Obviously, there are tons of sessions everyday at JSM this week and it’s physically impossible to go to everything that looks interesting. Alas, I am but one man, so choices had to be made. Here’s what looks good to me from the JSM program:
Lots of other good stuff out there, of course. I wouldn’t mind hearing some feedback on how these go.
Recently, I’ve seen a few blog posts/articles about professors leaving academia for industry or some other non-academic position. By my last count I think I’ve seen three from computer science professors leaving academia for Google. The most recent one being from Terran Lane at University of New Mexico. At this point, Google should just start a recruiting office in middle of all the CS departments around the country. I think they’d get some good people.
Each of the “fairwell” blog posts cover many of the same points—difficulty with having an impact, increasing specialization of academic research, difficult funding climate, increasing workloads—and, frankly, all of this is true to varying degrees. Beki Grinter has already written a pretty good response. One topic, massive open online courses (MOOCs), is something on which I’ll comment at a later date. For now, I thought I would add a few of my thoughts.
Ultimately, I don’t want the many grad students out there who may be considering a career in academia to feel discouraged by what they might be reading on the Internets these days. There’s good and bad with every job, but I think with academia the balance is fairly positive, and you get to hang out with cool people.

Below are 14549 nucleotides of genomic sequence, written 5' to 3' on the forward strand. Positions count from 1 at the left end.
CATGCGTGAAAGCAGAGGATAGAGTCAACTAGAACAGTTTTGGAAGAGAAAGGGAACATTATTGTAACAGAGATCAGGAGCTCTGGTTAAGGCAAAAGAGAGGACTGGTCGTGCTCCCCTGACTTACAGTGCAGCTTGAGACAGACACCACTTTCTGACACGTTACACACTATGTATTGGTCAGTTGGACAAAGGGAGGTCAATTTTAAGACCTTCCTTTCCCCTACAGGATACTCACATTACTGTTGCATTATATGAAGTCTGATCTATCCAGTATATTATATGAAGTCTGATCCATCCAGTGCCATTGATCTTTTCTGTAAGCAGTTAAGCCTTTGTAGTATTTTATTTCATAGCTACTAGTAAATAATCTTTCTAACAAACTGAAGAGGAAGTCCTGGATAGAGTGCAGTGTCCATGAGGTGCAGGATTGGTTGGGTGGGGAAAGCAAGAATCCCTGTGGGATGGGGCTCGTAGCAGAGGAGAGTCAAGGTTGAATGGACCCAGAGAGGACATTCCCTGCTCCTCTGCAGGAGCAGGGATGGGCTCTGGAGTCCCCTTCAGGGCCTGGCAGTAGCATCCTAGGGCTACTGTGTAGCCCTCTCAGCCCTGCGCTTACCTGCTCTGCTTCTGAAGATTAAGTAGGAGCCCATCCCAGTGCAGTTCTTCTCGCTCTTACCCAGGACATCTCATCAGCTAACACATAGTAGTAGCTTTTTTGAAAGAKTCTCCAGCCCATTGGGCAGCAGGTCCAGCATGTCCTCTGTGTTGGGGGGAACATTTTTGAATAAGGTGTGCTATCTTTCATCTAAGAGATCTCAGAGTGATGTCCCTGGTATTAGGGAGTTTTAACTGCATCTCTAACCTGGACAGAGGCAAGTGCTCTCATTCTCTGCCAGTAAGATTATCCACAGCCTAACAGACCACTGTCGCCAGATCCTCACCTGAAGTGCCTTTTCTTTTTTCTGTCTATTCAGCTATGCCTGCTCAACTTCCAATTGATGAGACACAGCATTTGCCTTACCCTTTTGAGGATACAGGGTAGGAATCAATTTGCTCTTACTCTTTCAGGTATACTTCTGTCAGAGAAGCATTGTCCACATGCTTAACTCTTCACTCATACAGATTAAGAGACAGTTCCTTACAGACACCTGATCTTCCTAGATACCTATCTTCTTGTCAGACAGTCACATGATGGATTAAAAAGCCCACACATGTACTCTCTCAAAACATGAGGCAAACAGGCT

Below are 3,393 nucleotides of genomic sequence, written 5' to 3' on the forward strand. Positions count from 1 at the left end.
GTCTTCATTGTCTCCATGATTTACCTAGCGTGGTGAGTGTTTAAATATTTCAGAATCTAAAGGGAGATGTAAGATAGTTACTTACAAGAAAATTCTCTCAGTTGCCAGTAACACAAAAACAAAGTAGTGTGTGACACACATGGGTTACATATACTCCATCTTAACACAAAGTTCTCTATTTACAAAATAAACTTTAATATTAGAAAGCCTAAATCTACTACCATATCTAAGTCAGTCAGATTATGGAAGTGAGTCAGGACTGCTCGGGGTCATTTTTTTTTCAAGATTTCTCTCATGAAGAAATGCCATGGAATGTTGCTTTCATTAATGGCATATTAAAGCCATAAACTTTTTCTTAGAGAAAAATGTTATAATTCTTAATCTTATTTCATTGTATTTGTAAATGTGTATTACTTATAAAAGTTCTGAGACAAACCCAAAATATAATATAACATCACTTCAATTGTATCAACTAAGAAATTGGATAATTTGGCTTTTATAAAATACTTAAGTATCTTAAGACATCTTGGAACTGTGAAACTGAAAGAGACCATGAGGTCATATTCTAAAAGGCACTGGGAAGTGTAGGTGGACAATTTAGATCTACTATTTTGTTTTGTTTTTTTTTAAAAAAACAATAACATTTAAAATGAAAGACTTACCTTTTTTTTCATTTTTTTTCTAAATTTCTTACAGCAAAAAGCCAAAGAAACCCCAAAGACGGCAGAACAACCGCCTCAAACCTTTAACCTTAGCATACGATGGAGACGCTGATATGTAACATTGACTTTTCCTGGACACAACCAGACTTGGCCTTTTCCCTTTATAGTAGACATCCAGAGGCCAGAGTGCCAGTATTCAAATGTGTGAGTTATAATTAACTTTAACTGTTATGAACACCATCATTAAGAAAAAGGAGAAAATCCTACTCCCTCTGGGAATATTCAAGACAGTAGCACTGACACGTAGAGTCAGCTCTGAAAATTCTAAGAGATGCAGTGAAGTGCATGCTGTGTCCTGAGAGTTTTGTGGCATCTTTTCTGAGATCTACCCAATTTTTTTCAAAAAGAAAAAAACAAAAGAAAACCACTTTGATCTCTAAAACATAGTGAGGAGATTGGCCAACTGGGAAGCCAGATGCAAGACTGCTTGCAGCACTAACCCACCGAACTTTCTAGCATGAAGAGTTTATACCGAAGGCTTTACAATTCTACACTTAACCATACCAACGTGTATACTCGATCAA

Of course, if you’re in computer science, you should just go to Google like everyone else.
Mark Hansen, a Professor at UCLA’s Departments of Statistics and Media Arts, has been appointed as the inaugural Director of the David and Helen Gurley Brown Institute for Media Innovation. The Institute is a joint venture between Columbia University’s Graduate School of Journalism and Stanford’s School of Engineering.
The Institute and the collaboration between the two schools is groundbreaking in that it is designed to encourage and support new endeavors with the potential to inform and entertain in transformative ways. It will recognize the increasingly important connection between journalism and technology, bringing the best from the East and West Coasts.
Congratulations to Mark for this fantastic opportunity!
If only because I won’t be there this year and I need to know what’s going on! Where’s the action?
A recent lunchtime discussion here at Hopkins brought up the somewhat-controversial topic of abstract thinking in our graduate program. We, like a lot of other biostatistics/statistics programs, require our students to take measure theoretic probability as part of the curriculum. The discussion started as a conversation about whether we should require measure theoretic probability for our students. It evolved into a discussion of the value of abstract thinking (and whether measure theoretic probability was a good tool to measure abstract thinking).
Brian Caffo and I decided an interesting idea would be a point-counterpoint with the prompt, “How important is abstract thinking for the education of statistics graduate students?” Next week Brian and I will provide a point-counterpoint response based on our discussion.
In the meantime we’d love to hear your opinions!